We showed that disturbance increased the diversity of marine sediment bacterial communities during the first 3 weeks of incubation in a mesocosm experiment. Our finding can be interpreted in the context of the IDH, IDH (Grime, 1973; Connell, 1978), which predicts that disturbance will increase community diversity up to a certain level of disturbance strength or frequency, after which diversity will decrease. The increase in diversity is hypothesized to originate from the creation of niches because disturbances contribute to environmental heterogeneity. These niches are colonized by new species and the effect of competitive dominance is reduced (Violle et al., 2010). If disturbance is too frequent, extinction will occur, only the few species able to cope with an unstable environment will grow, and diversity will decrease. In our experiment, diversity increased until T5 (3 weeks) and then started to decrease. The last disturbance event did not augment diversity, and we propose that we observed the decrease predicted by the IDH. The IDH has been challenged recently, however, and the shape of the diversity-disturbance relationship remains a matter of discussion (Mackey and Currie, 2001; Randall Hughes et al., 2007; Fox, 2013). This is the first report of a positive disturbance-diversity relationship for benthic microorganisms. The hypothesis was tested previously with in situ data from marine sediment, where depth was used as a proxy for disturbance (Boer et al., 2009), but only a weak relationship was observed. A number of studies have been conducted on soil microorganisms, in which no relationship (Fierer et al., 2003; Wakelin et al., 2010; Deng et al., 2011) or only a negative impact of disturbance has been reported (Kim et al., 2013). Here, the positive relationship was observed both at the beginning of the experiment, when the nutrient load was high, and later, when the organic carbohydrate concentrations were significantly lower. This is an important point because community diversity may be directly influenced by the resources available in the ecosystem. It has been shown, for instance, that high nutrient availability may reduce the number of species (Torsvik et al., 2002) and that the decline in energy over time may impact the level of diversity (Scholes et al., 2005). Our observation of diversity increasing independent of nutrient availability argues for a direct effect of disturbance on diversity. It should, however, be noted that the availability of electron acceptors is also very important in determining sediment community composition. The differences in cell numbers observed between surface and deep layer may reflect differences in oxygen availability between depths.
Interestingly, phylogenetic diversity was also positively impacted by disturbance, which indicates that disturbance promoted the co-occurrence of phylogenetically distinct species. Bacteria with distant common ancestors are more likely to be ecologically different. Thus, the presence of distantly related species after disturbance supports the notion that diversity increased because additional niches were created and occupied by ecologically different species, which reduced competitive exclusion. Inversely, the low values measured toward the end of the experiment indicate phylogenetic clustering, which can be interpreted as communities structured by environmental filtering (Webb et al., 2002). The environment selects a subset of ecologically similar taxa able to dominate under the given environmental conditions.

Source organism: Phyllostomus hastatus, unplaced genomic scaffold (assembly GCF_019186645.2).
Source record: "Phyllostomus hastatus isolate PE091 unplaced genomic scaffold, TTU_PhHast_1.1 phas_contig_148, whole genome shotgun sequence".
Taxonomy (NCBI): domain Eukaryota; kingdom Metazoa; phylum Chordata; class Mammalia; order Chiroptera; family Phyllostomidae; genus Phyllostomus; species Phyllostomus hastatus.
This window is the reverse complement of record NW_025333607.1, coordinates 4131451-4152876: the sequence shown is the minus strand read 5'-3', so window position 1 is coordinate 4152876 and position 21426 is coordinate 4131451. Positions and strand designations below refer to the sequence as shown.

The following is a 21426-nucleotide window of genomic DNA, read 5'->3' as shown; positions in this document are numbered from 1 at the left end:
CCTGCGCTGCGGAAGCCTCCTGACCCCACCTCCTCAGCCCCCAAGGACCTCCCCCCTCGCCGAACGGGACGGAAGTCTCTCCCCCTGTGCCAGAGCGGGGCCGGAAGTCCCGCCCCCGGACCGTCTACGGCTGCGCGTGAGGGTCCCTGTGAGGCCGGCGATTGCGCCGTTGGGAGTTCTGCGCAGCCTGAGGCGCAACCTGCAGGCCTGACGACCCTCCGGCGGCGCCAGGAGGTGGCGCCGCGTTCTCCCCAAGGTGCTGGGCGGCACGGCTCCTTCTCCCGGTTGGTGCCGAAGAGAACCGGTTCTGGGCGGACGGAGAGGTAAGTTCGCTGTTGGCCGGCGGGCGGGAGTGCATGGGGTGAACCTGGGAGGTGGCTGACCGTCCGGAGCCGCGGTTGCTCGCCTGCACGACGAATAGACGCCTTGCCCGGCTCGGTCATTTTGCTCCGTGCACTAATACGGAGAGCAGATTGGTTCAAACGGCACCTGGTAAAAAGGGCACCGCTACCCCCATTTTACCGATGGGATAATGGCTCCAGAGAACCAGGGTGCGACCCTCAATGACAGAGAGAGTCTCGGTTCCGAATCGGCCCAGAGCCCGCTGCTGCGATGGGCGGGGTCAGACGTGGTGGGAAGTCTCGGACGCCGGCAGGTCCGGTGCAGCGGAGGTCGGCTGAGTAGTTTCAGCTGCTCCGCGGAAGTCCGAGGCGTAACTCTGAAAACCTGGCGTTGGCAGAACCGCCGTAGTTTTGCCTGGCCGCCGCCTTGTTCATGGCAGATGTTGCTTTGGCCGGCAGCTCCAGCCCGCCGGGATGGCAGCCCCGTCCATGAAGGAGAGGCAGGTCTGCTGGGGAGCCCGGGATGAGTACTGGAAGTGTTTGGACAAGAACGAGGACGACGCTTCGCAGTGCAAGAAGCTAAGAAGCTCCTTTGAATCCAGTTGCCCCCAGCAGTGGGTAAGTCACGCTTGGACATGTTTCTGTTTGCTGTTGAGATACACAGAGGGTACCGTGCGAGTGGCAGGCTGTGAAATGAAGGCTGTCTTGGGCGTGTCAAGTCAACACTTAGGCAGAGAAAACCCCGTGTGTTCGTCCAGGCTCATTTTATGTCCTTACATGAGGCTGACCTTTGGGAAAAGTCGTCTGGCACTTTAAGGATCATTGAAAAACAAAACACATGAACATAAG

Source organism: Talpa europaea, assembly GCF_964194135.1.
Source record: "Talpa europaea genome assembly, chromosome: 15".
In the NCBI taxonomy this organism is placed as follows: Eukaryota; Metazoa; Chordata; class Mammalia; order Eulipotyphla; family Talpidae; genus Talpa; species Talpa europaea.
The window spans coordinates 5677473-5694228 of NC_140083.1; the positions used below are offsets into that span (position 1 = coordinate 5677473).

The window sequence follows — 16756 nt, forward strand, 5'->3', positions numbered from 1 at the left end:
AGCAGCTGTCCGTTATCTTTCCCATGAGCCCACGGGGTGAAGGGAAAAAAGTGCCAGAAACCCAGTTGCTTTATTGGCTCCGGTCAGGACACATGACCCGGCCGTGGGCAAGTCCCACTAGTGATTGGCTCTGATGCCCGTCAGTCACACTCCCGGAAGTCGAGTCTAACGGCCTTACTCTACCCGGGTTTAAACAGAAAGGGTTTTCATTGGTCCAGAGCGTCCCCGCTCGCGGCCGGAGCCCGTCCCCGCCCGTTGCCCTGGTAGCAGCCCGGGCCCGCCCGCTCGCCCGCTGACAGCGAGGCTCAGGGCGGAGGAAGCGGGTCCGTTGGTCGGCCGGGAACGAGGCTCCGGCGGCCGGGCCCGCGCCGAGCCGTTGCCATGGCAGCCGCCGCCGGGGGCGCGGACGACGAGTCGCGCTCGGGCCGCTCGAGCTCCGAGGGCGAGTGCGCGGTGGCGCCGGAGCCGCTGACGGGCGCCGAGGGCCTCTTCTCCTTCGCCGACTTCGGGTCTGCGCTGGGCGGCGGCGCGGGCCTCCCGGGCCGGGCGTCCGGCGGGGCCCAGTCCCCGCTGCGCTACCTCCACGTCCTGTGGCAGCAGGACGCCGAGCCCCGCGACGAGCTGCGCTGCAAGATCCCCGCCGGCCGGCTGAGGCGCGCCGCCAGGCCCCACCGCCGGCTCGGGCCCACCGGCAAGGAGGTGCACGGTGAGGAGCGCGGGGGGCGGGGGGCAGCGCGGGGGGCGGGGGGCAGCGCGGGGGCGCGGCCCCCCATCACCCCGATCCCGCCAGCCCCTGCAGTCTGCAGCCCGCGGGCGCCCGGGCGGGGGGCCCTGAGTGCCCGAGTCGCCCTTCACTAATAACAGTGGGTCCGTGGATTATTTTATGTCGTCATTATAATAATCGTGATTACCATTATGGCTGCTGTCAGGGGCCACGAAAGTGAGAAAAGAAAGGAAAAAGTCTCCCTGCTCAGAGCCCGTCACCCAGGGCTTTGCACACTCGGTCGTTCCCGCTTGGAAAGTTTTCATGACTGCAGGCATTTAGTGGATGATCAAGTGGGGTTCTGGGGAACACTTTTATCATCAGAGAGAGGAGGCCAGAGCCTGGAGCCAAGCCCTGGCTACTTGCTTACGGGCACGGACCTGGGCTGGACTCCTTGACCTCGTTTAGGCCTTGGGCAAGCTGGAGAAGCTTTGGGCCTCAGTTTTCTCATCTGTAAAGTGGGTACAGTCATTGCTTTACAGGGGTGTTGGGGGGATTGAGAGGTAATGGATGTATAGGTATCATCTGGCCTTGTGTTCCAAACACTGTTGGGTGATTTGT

We also showed that in surface sediments, diversity bursts were accompanied by an increase in prokaryote production. The finding of stimulated production is supported by the observation of a relative increase, after each disturbance event, of genes that belonged to the “cell growth and death” category, which may indicate that cells were actively growing. The link between production and diversity is a key topic in ecology (Naeem et al., 2009; Cardinale et al., 2012) and a positive relationship is usually observed for community diversity (Gillman and Wright, 2006; Cardinale et al., 2012). For marine microbes, contrasting results show a negative relationship for bacterial richness (Reinthaler et al., 2005; Obernosterer et al., 2010) but a positive relationship between production and the phylogenetic diversity of active bacteria (Galand et al., 2015). High-diversity communities may use resources more efficiently through positive interactions and/or niche partitioning (complementary effect); alternatively, more diverse communities are more likely to contain highly productive organisms (sampling effect; Loreau and Hector, 2001). In our experiment, the relationship did not hold in the deeper layer of the sediments, where production decreased with disturbance. Negative relationships between production and diversity have been shown for bacteria under controlled experimental settings (Horn et al., 2003; Becker et al., 2012), suggesting that other factors may constrain the relationship. We also found that prokaryote production decreased during calm intervals. Whereas increased microbial abundance has been detected at intermediate disturbance level in soil (Kim et al., 2013), our data suggest that high production was not maintained after disturbance events, or that only a few of the sediment species could maintain growth as time passed.
We identified specific groups of active microorganisms that increased in relative gene abundance when the microbial biomass increased. Methanogens and sulfate reducers both increased in sequence abundance with disturbance and may be contributors to the overall biomass bursts. The question remains as to why these groups were stimulated and others, such as fermenters, were inhibited. We can speculate that disturbance made fermentation end products more available and that they were then used by methanogens and sulfate reducers, which both represent the final step of anaerobic organic matter remineralization.